Selling a Put Option

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Understanding Put Options

Before diving deeper into the strategy, we must first understand the basics. A put option is a contract that gives its holder the right, but not the obligation, to sell a specific number of shares (usually 1,000 in the UK and 100 in the USA) of an underlying asset at a predetermined price (known as the strike price) before a set expiration date.

 

What is Selling a Put Option? 

Put option sellers, also known as writers or granters, sell put options hoping that they become worthless when they expire. As a put seller, you have given someone else the right but not obligation to sell an underlying asset to you at a predetermined price up to a specific time in the future. It’s important to remember here that you are essentially giving someone else the right to sell to you an amount of an asset at a predetermined price so it can be costly for you (the writer/ (seller), especially if the underlying asset price falls sharply. Individual shares can fall very quickly, especially if the company announces a profit warning.

When selling puts with no intention of buying the stock, you want the puts to expire worthless. This option has a limited profit potential as the premium received is your maximum gain, but you have substantial potential risk if the stock goes down.

Given that markets generally trend upwards, some traders run this strategy as there is a good probability for success when selling very out-of-the-money puts.

A short put is also a good way to get potential exposure to a market or stock that you are interested in buying while taking in a premium. Some investors will sell a put with full intention to buy the stock if it reaches that lower level (strike price), effectively getting paid to place a “stop-in” order. In most cases, this is a very cost-effective way of gaining exposure to stock.

 

The Mechanics of Put Option Selling: Breaking the strategy down 

Selling put options, often termed as ‘writing put options,’ is a strategy wherein an investor sells a put option. The writer (seller) of the put option receives a premium. In return, they take on the obligation to buy the underlying asset at the strike price if the buyer decides to exercise the option.

The process of put option selling can be outlined in three key steps.

The Initiation: You, as the seller, initiate a sell order on the option of a specific underlying asset with a chosen strike price and expiration date. In return for taking on the obligation, you receive the premium from the buyer.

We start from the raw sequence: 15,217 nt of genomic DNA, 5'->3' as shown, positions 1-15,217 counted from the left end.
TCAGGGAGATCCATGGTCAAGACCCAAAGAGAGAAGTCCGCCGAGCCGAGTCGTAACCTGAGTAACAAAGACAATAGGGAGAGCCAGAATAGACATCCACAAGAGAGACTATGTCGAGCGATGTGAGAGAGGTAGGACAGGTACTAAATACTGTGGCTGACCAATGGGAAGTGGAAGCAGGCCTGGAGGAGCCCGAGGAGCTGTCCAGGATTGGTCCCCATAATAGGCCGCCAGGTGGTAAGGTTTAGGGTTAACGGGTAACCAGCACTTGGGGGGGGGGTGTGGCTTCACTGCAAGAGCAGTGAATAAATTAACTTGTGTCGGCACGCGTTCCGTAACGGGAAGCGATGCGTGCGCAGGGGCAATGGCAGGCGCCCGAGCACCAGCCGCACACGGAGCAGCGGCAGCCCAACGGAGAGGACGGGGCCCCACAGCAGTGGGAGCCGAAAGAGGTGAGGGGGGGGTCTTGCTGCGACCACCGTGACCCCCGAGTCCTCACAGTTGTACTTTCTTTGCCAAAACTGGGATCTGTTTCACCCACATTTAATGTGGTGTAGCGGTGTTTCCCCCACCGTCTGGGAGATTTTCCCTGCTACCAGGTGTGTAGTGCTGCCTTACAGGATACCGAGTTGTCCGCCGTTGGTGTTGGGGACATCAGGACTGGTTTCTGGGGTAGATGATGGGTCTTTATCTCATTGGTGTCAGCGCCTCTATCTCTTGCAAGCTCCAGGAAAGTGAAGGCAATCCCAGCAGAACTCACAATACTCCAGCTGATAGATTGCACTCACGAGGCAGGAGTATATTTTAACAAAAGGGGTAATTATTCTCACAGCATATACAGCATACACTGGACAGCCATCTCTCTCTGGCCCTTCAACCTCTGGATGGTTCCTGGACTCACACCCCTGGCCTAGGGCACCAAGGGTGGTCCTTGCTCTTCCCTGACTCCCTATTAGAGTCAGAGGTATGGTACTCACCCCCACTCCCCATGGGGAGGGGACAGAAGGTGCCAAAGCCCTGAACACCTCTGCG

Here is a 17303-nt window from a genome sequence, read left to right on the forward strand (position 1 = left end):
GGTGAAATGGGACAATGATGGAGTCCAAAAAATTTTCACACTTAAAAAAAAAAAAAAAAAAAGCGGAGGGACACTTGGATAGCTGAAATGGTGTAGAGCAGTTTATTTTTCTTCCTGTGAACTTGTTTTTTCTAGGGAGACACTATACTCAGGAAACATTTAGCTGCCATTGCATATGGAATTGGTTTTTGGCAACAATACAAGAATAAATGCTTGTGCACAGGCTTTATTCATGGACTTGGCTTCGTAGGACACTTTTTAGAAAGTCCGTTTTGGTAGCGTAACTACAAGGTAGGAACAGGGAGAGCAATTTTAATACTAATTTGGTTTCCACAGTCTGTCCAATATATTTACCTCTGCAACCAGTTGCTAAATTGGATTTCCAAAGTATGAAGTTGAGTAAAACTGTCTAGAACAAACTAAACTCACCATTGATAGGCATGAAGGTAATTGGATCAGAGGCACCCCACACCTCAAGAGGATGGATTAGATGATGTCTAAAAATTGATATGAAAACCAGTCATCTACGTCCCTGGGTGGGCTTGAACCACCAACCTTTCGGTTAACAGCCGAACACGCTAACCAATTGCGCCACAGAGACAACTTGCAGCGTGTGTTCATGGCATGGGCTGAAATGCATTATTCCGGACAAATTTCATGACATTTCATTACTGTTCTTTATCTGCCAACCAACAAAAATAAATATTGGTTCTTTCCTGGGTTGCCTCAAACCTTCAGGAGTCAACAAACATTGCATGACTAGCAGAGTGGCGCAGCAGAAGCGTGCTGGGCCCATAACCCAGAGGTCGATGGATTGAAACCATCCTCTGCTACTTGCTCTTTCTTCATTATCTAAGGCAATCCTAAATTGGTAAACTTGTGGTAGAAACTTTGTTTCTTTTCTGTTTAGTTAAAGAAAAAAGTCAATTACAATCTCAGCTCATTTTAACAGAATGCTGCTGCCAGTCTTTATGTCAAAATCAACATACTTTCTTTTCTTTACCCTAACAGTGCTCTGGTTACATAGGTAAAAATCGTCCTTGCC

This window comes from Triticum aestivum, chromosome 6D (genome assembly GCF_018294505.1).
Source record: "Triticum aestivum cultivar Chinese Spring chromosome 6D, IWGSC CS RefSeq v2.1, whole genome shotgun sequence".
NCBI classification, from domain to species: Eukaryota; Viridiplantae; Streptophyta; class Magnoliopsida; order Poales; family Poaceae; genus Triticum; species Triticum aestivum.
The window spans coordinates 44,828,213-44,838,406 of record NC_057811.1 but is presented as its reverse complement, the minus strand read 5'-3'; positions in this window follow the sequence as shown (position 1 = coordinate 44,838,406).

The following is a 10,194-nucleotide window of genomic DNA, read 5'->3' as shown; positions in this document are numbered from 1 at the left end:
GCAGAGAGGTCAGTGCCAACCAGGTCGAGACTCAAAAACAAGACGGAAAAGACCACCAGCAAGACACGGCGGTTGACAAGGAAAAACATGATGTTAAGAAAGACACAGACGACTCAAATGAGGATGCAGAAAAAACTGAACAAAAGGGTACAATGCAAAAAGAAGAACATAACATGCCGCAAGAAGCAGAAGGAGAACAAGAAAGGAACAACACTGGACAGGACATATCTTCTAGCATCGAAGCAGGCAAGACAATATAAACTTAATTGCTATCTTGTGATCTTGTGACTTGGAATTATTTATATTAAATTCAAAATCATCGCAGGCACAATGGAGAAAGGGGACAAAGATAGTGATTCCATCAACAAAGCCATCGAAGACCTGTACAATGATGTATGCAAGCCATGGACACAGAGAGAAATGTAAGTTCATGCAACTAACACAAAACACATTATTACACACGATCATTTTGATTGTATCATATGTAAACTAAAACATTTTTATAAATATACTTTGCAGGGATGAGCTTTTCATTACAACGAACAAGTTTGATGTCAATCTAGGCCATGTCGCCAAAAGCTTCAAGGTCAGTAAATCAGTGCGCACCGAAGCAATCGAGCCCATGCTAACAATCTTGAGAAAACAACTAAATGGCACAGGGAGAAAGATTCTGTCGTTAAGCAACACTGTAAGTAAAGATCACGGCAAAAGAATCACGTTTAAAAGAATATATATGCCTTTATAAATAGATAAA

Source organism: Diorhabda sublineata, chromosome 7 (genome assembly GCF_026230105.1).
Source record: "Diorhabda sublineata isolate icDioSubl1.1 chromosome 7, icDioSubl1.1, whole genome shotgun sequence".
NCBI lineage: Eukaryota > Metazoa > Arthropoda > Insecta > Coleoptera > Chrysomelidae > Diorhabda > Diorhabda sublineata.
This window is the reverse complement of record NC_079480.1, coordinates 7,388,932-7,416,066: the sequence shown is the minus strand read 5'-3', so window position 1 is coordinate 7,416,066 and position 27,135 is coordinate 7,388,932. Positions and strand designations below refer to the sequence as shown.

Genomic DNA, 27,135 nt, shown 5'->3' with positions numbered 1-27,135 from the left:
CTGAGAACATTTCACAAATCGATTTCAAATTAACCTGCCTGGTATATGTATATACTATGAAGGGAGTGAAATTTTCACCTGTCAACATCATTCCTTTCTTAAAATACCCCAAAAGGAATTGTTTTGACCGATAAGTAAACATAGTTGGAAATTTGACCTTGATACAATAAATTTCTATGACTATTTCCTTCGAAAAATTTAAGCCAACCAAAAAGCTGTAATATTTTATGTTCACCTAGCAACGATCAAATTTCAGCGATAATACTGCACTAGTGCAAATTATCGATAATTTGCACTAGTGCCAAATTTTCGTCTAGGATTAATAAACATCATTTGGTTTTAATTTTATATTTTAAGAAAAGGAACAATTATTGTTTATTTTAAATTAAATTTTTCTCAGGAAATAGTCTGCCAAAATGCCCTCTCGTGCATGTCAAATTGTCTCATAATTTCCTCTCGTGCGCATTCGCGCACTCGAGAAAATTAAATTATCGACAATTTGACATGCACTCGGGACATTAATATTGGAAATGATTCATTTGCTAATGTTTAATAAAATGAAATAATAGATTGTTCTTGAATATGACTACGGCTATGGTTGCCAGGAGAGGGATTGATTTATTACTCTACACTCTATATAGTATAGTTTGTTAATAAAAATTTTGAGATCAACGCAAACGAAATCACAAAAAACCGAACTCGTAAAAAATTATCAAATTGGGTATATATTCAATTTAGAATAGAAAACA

The Waiting Game: Post-sale, one of three things can occur:

The price of the underlying asset stays above the strike price until expiration. The option expires worthless, and you keep the premium. This is the optimal outcome for you.

The price of the underlying asset falls below the strike price. The buyer exercises their right, and you’re obliged to buy the shares at the strike price. However, the premium received reduces your effective purchase price.

You can buy the same option back to close out your position if your view of the market changes.

The Outcome: Depending on the market movement and the buyer’s decision, you either get to keep the premium with no further obligations, or you purchase an asset at a potentially discounted price.

 

A chart displaying selling a put, the breakeven point, strike price and where profit is made during the trade.

 

A short put is a good way to get potential exposure to a market that you are interested in buying while taking in a premium. Some investors will sell a put with full intention to buy the stock if it reaches that lower level (strike price), effectively getting paid to place a “stop-in” order. In most cases, this is a very cost-effective way of gaining exposure to stock.

 

Potential Benefits and Risks 

The potential benefits of selling put options include:

Premium income generation, which can serve as a buffer in down markets.

Potentially owning an underlying asset at a lower cost basis, courtesy of the premium collected.

Conversely, the risks entail:

You might be obligated to buy the underlying asset at a price higher than the current market value.

The premium collected may not be sufficient to offset the decline in the asset’s price.

 

Selling Put Options in Different Market Scenarios

Contrary to popular belief, selling put options isn’t a strategy confined to bullish or neutral markets. It can indeed be beneficial across various market scenarios.

In a Bull Market

In a bull market, the risk of the option being exercised is lower as prices generally rise. As a result, you can reap benefits by collecting premiums with a lower risk of being assigned the shares.

In a Bear Market

In a bear market, the strategy of selling puts can provide you with an opportunity to buy a desired asset at a lower price. If the option is exercised, you acquire the underlying asset at a discount, effectively lowering your cost basis.

In a Neutral Market